Dr. Barra O'Briain, MD, discusses How Is Your Due Date Determined?
Loading the player...How Is Your Due Date Determined? Dr. Barra O'Briain, MD, discusses How Is Your Due Date Determined?
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Featuring Dr. Barra O'Briain, MD
Duration: 2 minutes, 23 seconds
The due date is determined most commonly by using the first day of your last menstrual period.
And the due date is exactly 40 weeks from that time or 280 days from that time. We also use ultrasounds to determine the due date because sometimes the due dates do vary between the two and the causes of that most commonly is the implantation bleed when the baby or the little fetus is implanting into the wall of the uterus can cause a bleed and that can be misinterpreted as your last menstrual period.
Long or short periods or irregular periods are also a cause of discrepancies between the last menstrual period from ultrasound and from dating. Bleeding of any kind that is not necessarily menstrual can confuse the dates.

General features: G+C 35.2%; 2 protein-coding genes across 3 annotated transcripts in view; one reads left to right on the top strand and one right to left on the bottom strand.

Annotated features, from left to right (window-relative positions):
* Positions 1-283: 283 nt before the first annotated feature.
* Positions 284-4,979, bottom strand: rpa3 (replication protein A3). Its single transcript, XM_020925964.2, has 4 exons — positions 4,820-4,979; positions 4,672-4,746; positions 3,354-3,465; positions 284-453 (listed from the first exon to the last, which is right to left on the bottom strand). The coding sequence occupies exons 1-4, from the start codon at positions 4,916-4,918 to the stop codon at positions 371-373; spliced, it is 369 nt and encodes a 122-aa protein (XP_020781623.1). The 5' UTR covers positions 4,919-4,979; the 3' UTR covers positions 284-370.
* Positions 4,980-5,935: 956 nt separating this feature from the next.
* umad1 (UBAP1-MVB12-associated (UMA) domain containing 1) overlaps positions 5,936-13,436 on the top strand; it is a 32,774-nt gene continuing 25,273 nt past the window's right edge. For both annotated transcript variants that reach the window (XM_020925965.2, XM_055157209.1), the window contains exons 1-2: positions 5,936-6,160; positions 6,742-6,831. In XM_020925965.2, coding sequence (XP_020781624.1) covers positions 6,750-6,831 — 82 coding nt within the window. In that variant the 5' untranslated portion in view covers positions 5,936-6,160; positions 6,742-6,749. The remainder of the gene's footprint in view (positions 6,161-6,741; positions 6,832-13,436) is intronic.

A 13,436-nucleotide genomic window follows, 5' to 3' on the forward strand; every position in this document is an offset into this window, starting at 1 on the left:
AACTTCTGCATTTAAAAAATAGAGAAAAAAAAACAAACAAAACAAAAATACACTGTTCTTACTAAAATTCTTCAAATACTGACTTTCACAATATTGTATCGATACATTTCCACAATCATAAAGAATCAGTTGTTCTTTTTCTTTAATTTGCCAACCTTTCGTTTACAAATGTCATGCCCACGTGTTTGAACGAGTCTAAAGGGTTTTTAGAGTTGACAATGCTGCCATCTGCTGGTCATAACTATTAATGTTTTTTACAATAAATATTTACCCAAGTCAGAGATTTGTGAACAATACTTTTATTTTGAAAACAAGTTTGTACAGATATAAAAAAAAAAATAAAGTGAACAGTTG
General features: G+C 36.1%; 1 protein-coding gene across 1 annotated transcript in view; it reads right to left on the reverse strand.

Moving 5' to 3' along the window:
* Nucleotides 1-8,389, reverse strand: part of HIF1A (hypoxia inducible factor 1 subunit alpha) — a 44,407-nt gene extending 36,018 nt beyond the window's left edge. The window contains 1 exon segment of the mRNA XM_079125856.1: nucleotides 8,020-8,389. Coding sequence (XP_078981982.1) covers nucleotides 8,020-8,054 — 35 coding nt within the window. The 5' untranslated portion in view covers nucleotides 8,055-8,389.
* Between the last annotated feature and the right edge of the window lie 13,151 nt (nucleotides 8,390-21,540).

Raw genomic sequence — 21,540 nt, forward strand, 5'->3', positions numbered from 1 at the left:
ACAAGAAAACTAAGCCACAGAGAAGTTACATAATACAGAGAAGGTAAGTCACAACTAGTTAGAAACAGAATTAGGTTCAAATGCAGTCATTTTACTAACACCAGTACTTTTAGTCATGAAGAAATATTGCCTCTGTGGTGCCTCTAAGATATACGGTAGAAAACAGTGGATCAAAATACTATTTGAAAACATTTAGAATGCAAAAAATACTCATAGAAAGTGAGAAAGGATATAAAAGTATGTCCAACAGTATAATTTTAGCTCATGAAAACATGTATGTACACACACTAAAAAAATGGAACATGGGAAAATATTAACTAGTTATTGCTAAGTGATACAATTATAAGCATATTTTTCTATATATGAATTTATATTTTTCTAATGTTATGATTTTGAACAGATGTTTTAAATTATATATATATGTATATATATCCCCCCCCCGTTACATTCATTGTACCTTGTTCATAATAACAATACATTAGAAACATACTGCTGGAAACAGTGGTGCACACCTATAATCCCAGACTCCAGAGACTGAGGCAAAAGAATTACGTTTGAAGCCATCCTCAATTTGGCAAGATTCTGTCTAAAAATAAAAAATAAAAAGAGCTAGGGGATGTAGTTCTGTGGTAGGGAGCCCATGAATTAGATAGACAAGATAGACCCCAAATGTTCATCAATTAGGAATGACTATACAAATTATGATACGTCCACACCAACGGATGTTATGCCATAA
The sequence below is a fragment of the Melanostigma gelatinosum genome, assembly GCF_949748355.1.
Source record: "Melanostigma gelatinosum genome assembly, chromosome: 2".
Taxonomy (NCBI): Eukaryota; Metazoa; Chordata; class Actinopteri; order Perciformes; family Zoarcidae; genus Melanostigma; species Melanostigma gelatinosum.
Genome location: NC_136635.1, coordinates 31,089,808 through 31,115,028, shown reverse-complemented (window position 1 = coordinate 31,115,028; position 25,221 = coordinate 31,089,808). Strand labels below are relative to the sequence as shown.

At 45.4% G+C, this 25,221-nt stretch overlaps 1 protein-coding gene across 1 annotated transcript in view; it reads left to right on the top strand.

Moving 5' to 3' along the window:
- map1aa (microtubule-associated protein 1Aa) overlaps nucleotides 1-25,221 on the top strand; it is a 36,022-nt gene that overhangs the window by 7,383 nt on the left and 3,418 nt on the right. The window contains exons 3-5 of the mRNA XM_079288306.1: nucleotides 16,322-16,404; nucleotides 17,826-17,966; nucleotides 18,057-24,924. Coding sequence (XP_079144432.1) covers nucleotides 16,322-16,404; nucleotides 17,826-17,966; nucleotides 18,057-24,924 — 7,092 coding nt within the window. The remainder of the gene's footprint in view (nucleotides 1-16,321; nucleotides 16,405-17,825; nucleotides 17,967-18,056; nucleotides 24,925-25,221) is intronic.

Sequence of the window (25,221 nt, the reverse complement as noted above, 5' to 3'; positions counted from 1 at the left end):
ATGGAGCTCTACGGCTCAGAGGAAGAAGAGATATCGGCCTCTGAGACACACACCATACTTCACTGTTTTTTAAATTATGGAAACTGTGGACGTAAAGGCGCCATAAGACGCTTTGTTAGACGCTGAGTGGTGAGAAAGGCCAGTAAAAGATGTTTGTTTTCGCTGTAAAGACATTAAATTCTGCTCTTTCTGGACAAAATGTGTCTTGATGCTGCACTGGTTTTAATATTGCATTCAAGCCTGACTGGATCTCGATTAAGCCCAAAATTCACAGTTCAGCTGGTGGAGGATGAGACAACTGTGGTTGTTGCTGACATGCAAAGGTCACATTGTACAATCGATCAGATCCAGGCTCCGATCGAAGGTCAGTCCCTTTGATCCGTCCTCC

Dating scans are often done between 8 and 11, 12 weeks. And if there's a discrepancy more than 5, 7 days, we would use the ultrasound dating as opposed to the due date, uh, determined by dating.
Due dates are important not directly with regards to the due date itself because very few women will actually deliver on their due date.
We define term, that period of time where women are expected or often have their pregnancies where the pregnancy is basically ready to be delivered, the baby is ready to be delivered. Term is defined between 37 and 42 weeks of pregnancy.
And so that five-week period is put on a calendar that we all know and use by the due date itself. And so it's more important for us as clinicians to know when 37 weeks and 42 weeks of pregnancy is rather than when the actual due date occurs.
And so that block of time is what we need to know. If you have any concerns with regards to what is your due date and which date to use, or if you're pregnant and gone past your due date and have concerns, contact your obstetrician, family doctor, or midwife that is caring for you during the pregnancy.
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This content is for informational purposes only, and is not intended to be a substitute for professional medical advice, diagnosis or treatment. Always seek the advice of your physician or other qualified healthcare professional with any questions you may have regarding a medical condition.